B Corporations institutionalize values into the fabric of a company, legally requiring it to practice the stakeholder model. For sustainability to scale, says Gilbert, there need to be "clear standards, not just nice stories." Once a company is certified as a B Corporation, its board commits to considering environmental and social factors every time it makes a decision and has to hit specific social and environmental performance targets.
Because corporate law is determined at the state level, there are still 19 states where B Corporations don't yet have legal protection, including corporate havens like Delaware. There are campaigns under way in at least five states to change that, but B Lab has still managed to certify 230 companies across 50 industries, representing more than $1 billion in revenue. Its goal is a new generation of Fortune 500 companies with this novel legal structure built into their DNA. "There are some things that should be off the table for discussion," says Hollender.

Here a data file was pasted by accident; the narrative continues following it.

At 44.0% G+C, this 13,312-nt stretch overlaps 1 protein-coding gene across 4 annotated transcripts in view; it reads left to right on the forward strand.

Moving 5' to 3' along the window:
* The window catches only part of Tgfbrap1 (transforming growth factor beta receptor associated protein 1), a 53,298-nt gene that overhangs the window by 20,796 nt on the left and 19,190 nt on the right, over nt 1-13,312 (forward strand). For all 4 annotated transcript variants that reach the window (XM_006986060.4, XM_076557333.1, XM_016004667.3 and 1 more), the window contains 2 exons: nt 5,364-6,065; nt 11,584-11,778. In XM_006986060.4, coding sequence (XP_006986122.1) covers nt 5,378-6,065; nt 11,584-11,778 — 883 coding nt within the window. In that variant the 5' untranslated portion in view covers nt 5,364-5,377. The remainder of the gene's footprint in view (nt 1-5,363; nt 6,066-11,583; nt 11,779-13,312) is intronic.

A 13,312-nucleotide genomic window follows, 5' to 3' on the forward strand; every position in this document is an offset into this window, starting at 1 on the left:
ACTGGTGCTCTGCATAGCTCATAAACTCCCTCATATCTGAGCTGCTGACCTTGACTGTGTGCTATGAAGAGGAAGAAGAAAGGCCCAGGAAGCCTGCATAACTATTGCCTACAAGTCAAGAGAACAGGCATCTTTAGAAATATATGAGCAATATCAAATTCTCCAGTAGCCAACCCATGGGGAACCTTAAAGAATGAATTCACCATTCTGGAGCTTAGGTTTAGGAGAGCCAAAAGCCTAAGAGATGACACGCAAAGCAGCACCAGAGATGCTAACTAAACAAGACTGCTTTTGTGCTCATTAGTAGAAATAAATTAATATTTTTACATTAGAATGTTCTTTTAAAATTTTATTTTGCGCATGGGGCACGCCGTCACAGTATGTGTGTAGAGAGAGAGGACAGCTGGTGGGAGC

But the reality is that so far most B Corporations are little green companies. For emerging models like this (and there are several, including an effort called Corporation 20/20 that the Tellus Institute's White is heading) to have serious impact, companies still need to become large enough to exert pressure in the marketplace. As Gilbert explains, "The odds that an existing public company like Whole Foods with a large amount of disembodied third-party institutional investors is going to vote to expand its corporate responsibilities are pretty remote to say the least. That's why we haven't spent a lot of time talking to the John Mackeys of the world. They are already public companies. The genie is out of the bottle."